More Recent Stories
Stephenson takes OU head baseball job
New OU head baseball coach Gene Stephenson
Guthrie native returns to home state
Gene Stephenson, owner of the highest winning percentage among active NCAA Division I baseball coaches, is the new
head baseball coach at the University of Oklahoma. OU Athletics Director
Joe Castiglione made the announcement Sunday afternoon.
The new Sooner coach will be formally introduced at a media conference
in Norman Monday.
Stephenson, 59, returns to the site of his first full-time coaching position after spending 28 years as the head coach at Wichita State, where he directed the Shocker program to the 1989 national championship and prominence on an annual basis. An assistant coach at OU under the legendary Enos Semore, Stephenson was in Norman from 1972-77.
His WSU teams won at least 40 games every season and never suffered a
losing record, despite the fact that he resurrected a program in 1977
that had been discontinued in 1970.
"One of the greatest coaches in the history of college baseball is
coming home in many respects," Castiglione said of Stephenson, who is a
native of Guthrie, Okla. "Obviously, we are delighted that Gene has
accepted the position. His record speaks for itself.
"The victories, the championships and the outstanding players he
developed are all very impressive, but the thing that strikes me is his
passion for the game, the impact he continues to make on the sport and
the impact he can have on Oklahoma.
"From facilities to promoting college baseball, Gene made the game a
happening at Wichita State. He is a man who engenders support and
Stephenson said a long-standing appreciation for OU led him to accept
"The hardest thing I've had to do my whole life is leave Wichita State,"
Stephenson said. "I poured my heart and soul into that program for 28
years. I always said there was only one job I would even consider, and I
mean anywhere, and that's the University of Oklahoma.
"I grew up in Guthrie and was always a Sooner fan. I turned down an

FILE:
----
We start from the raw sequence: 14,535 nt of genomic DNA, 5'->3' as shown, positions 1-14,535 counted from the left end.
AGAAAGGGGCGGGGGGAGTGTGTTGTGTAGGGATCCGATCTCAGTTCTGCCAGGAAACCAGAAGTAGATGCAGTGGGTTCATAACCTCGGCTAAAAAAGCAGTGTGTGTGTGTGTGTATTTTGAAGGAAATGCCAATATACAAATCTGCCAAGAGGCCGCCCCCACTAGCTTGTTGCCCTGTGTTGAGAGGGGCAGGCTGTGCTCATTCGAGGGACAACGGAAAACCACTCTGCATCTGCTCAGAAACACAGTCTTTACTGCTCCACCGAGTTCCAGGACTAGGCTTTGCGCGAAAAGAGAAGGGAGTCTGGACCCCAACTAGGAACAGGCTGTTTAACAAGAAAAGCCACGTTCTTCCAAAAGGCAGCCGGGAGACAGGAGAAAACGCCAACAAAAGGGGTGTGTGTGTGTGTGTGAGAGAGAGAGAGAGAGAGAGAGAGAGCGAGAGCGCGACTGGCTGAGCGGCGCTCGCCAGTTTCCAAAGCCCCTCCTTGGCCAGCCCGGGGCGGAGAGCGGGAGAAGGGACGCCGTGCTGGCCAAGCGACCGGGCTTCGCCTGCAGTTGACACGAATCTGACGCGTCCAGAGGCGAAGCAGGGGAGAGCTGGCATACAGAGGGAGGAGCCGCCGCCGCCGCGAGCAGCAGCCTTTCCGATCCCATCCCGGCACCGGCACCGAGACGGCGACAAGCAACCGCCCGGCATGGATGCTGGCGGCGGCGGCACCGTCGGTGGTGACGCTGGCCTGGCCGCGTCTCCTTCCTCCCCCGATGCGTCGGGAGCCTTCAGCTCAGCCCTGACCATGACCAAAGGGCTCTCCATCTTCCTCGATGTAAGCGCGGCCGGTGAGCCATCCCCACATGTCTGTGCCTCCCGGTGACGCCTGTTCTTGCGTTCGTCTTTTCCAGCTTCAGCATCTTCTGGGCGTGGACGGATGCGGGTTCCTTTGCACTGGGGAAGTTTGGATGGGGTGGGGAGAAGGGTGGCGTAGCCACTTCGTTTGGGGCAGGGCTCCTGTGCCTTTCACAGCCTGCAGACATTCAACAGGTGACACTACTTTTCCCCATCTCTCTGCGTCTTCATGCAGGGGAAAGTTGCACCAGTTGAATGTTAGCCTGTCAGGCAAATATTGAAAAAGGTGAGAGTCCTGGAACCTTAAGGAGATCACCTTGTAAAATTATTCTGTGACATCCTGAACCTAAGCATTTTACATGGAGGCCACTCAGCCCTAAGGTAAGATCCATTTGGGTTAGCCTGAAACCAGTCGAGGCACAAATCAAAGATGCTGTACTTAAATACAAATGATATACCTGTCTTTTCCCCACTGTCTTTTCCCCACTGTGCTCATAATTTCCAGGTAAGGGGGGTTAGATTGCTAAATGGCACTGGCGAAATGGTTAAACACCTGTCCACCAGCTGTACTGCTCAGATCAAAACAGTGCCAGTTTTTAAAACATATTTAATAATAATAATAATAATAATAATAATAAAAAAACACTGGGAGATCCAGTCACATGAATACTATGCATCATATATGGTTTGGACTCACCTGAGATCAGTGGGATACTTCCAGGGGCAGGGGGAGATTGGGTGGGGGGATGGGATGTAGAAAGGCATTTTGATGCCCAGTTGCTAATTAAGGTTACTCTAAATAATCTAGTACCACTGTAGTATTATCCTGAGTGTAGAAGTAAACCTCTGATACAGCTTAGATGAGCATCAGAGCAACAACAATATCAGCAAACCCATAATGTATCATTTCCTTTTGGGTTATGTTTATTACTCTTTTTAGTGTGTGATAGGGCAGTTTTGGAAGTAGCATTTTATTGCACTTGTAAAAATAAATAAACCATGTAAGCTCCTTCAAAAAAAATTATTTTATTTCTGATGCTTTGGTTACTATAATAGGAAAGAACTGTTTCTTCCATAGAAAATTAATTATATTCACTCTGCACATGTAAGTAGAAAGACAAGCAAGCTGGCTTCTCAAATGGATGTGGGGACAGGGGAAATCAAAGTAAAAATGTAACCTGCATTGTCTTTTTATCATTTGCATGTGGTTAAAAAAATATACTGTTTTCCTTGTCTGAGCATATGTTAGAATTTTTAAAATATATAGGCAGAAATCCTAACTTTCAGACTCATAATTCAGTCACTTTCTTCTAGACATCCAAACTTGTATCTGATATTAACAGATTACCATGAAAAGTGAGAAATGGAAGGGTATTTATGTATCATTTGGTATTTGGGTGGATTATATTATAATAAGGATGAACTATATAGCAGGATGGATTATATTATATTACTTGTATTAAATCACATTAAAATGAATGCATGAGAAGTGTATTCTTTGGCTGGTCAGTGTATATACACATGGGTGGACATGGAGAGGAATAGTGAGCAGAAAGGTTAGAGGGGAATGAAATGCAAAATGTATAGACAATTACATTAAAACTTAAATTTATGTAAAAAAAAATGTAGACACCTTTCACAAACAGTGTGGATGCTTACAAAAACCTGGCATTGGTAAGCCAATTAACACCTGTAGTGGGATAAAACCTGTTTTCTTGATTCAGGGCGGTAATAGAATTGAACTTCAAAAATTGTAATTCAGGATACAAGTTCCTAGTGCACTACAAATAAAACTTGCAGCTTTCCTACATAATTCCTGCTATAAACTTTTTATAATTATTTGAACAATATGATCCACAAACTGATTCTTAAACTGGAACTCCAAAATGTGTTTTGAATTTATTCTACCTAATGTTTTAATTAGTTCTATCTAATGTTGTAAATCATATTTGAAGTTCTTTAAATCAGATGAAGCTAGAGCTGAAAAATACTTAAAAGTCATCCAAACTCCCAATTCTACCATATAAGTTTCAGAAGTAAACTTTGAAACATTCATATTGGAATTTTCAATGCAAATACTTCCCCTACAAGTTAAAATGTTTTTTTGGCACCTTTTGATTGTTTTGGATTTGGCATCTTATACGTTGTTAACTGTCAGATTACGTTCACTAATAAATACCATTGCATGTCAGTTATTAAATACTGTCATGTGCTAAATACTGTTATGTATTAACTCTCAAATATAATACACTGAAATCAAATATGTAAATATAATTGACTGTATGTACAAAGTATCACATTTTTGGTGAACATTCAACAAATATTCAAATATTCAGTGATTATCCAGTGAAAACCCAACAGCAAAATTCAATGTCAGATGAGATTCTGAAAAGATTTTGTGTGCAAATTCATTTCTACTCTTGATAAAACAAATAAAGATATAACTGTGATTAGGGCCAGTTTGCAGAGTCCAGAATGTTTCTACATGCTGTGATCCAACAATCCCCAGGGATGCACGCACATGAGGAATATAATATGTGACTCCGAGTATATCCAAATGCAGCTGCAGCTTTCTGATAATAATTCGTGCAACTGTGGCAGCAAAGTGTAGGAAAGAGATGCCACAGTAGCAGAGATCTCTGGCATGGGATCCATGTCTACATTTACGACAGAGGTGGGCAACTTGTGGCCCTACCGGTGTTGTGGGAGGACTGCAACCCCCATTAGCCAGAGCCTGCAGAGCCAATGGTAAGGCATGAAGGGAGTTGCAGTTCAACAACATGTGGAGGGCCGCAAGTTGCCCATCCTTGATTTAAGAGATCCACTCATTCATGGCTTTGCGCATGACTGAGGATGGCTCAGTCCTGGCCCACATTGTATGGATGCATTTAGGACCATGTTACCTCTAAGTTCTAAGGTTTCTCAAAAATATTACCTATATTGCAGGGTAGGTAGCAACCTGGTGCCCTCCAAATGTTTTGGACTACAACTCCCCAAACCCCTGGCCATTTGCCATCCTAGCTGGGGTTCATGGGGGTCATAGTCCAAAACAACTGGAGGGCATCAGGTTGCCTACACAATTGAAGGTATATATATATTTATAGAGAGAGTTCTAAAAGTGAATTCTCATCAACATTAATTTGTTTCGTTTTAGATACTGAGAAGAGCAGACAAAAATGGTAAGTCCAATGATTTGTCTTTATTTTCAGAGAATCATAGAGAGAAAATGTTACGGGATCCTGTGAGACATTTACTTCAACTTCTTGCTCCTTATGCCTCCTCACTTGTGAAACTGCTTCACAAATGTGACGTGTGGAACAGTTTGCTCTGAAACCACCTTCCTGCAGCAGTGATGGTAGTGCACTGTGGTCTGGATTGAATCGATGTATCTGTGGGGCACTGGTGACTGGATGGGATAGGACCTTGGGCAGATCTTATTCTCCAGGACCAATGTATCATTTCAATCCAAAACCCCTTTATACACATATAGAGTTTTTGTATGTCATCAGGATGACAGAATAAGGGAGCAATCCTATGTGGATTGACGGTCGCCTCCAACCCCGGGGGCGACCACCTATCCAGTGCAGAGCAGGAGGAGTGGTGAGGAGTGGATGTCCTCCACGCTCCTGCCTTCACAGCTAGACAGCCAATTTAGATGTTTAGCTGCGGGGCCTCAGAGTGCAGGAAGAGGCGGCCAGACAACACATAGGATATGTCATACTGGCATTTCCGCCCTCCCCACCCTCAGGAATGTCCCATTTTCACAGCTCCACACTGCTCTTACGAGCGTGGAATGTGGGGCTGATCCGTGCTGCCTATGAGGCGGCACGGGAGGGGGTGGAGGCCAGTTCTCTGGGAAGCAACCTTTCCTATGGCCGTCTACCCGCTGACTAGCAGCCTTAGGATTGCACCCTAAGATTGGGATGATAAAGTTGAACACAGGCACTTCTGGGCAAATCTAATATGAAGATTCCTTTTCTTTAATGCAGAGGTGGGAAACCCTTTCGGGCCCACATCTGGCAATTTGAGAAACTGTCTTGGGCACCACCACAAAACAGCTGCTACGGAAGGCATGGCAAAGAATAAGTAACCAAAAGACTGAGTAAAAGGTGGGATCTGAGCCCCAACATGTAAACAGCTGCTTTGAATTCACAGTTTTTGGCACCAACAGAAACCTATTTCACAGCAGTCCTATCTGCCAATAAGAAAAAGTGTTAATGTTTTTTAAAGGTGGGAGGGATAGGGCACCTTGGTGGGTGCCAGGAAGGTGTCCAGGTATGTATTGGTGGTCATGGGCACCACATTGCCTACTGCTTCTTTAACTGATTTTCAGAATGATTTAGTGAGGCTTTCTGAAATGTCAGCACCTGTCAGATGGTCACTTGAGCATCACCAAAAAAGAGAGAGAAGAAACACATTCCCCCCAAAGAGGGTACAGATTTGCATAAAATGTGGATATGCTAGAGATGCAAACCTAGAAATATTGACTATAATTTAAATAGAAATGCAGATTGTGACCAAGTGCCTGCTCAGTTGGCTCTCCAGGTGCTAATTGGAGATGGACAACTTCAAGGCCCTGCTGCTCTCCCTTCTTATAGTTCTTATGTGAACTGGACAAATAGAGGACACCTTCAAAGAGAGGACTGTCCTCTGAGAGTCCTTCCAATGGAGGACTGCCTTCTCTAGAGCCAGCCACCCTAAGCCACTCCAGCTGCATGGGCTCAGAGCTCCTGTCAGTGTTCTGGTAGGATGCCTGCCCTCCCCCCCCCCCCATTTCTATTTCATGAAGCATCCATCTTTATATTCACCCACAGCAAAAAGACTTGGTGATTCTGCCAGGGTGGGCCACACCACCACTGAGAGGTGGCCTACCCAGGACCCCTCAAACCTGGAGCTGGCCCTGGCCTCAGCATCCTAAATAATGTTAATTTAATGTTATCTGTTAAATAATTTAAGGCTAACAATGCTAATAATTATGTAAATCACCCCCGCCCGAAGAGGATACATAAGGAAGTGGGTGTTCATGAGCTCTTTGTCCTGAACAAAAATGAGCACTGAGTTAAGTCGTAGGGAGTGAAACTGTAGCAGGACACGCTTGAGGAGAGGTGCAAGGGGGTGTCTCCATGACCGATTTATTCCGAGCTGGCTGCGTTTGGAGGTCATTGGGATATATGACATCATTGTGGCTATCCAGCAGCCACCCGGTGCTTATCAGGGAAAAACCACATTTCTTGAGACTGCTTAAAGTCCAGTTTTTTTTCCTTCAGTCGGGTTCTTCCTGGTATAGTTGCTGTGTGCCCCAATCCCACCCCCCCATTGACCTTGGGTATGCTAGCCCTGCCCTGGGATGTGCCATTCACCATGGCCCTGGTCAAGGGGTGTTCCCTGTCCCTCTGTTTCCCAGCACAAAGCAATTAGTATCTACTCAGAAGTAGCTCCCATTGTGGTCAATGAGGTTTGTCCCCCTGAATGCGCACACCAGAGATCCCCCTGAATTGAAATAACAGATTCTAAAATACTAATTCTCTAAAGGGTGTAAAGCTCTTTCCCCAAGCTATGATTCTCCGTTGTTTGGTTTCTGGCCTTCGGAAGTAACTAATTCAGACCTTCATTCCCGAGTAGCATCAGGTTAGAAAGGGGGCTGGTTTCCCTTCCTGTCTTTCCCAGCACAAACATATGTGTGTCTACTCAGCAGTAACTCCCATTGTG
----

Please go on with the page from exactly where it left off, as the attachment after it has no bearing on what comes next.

opportunity at the OU job in 1990 and I knew when I was contacted this
time that this would be my last chance. I want to try and make this
program all that I think it can be."
Stephenson's overall mark stands at 1,506-489-3. His winning percentage
of .754 ranks No. 1 in among active coaches, No. 5 all-time. The victory
total is the second-highest in NCAA history, trailing only Texas' Augie
Garrido, who has 1,542 wins in 37 years.
He was national coach of the year in 1982, 1989 and 1993, and was
Missouri Valley Coach of the Year 12 times.
Stephenson has coached three NCAA Players of the Year, one NCAA Pitcher
of the Year, three College World Series runners-up, seven CWS teams, 23
NCAA Tournament teams, 17 Missouri Valley Conference regular season
championship teams and 14 MVC Post-Season Tournament title teams.
Shocker standouts during his tenure included Joe Carter, Charlie
O'Brien, Eric Wedge Darren Dreifort and Braden Looper.
His 2005 team was 51-24 and finished second in the MVC's regular season
race, then won the league tournament. The Shockers were eliminated in
the regional finals by Tennessee at Knoxville, Tenn.
"The accomplishments at Wichita State are not the result of any one
individual," Stephenson said. "Everything was 'we.' We had a staff that
was loyal, dedicated players and a tremendous support base."
Stephenson hopes to take OU's baseball program to an elite level.
"It could be difficult the first year or two, but we're not afraid of hard work," Stephenson said. "Oklahoma is a program that can and should
be in the top 5 to 10 in the country.
"We have a long history of developing players and we're going to
continue that. We look forward to taking the Sooners back to Omaha and
winning the College World Series. We believe that can be done."
Stephenson, a 1958 graduate of the University of Missouri, and his wife
Paula, have been married 39 years. They have two children, Jay, 34, and
Ginny, 31, and four grandchildren.